English prosodic marking of Information Structure by L1-Japanese second language learners

Takeda, Aya
Schwartz, Bonnie D.
Second Language Studies
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This dissertation examines second language (L2) use of prosody to convey and comprehend Information Structure. In English, contrastive information and new information are typically higher in pitch and longer in duration, whereas given information is often deaccented. Contrastive information and new information are often differentiated by distinct types of pitch accents: the former marked with L+H*, the latter with H*. Tokyo Japanese, by contrast, uses pitch accent primarily to express lexical meaning rather than information status, but contrastive information can be indicated by expanded pitch range, similar to English L+H*, without a change in either duration or lexically-determined pitch accent type. In light of such differences between English and Japanese, this study investigates how L2 learners develop target-language prosodic marking of Information Structure, attending in particular to whether this is initially modulated by native language (L1) properties. L1-Japanese L2 learners of English were tested on three prosodic patterns–deaccentuation, a regular high pitch accent (H*), and a contrastive pitch accent (L+H*)–and their link to Information Structure via three tasks: a prosody-in-context naturalness rating task, an eye-tracking listening comprehension task, and a production task. It was found that native English speakers associate given information with deaccentuation, contrastive information with L+H*, and new information with accentuation (both H* and L+H*) in all three tasks. Advanced L2 learners could map given information with deaccentuation and contrastive information with L+H* in the rating and production tasks, but only the mapping between given information and deaccentuation was demonstrated in the eye-tracking listening task. Less proficient L2 learners were able to associate given information with deaccentuation and contrastive information with L+H* in the rating task, but no evidence for prosody-discourse association emerged in the production or eye-tracking listening tasks. The outcomes of the study suggest that L2 learners do not necessarily transfer their L1 prosody-discourse mappings (for all tasks), and that they can master target-language prosodic marking of Information Structure that is not instantiated in the L1. Furthermore, how successfully they map prosody to information status depends on several factors: learners’ language proficiency, processing difficulty of particular mappings, task difficulty, and whether learners’ attention is explicitly drawn to prosody.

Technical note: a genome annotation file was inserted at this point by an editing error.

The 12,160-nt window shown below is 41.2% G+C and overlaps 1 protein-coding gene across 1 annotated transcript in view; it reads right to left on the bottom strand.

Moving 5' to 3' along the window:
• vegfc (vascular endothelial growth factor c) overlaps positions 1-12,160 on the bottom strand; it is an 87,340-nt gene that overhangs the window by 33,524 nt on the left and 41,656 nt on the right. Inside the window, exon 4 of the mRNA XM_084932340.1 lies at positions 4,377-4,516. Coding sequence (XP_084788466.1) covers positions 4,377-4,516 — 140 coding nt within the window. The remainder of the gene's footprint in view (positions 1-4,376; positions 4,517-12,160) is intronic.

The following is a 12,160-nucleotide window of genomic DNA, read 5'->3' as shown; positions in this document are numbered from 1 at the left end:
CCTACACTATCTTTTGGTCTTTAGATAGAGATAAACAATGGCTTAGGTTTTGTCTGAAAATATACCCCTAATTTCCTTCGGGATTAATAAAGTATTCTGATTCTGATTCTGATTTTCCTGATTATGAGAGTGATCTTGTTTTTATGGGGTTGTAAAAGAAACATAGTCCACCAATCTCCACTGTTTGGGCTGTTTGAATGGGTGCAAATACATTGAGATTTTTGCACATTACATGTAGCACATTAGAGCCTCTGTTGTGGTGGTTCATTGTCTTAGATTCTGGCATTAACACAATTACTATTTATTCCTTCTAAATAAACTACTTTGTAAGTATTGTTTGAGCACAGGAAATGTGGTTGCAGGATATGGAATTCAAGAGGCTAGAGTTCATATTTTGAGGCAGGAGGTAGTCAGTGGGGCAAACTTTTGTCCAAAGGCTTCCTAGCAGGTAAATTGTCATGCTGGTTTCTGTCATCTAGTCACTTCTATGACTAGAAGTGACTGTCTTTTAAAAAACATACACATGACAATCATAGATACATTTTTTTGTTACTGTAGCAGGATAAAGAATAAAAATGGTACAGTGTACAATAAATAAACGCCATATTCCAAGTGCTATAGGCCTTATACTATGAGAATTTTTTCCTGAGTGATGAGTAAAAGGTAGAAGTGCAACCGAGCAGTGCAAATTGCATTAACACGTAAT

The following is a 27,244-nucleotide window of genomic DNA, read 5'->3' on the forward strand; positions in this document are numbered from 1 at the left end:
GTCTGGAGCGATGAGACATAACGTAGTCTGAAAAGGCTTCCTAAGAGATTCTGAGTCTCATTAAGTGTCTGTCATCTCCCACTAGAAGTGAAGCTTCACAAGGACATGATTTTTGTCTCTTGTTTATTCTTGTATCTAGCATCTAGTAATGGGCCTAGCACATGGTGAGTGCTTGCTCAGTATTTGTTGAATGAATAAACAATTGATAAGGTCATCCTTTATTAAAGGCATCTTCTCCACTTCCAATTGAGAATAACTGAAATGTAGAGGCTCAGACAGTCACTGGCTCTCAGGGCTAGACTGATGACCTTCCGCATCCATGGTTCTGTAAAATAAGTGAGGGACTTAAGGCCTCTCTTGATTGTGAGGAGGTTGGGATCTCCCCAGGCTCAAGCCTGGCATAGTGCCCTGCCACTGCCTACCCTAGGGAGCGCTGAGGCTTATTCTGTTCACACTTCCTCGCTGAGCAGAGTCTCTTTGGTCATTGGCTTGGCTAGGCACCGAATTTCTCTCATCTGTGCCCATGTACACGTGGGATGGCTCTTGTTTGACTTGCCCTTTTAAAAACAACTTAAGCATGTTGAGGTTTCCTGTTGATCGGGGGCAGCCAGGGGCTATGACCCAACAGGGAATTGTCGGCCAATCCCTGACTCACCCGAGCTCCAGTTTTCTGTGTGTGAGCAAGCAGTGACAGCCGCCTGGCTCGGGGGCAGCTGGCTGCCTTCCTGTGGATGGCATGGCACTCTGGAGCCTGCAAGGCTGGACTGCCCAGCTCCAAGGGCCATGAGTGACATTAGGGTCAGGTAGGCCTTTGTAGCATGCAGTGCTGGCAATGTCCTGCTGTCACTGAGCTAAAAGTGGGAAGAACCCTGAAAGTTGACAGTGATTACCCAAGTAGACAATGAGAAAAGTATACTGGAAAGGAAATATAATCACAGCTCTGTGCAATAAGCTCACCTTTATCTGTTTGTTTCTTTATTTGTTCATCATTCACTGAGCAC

Language, Information Structure, Prosody, Second language acquisition
224 pages
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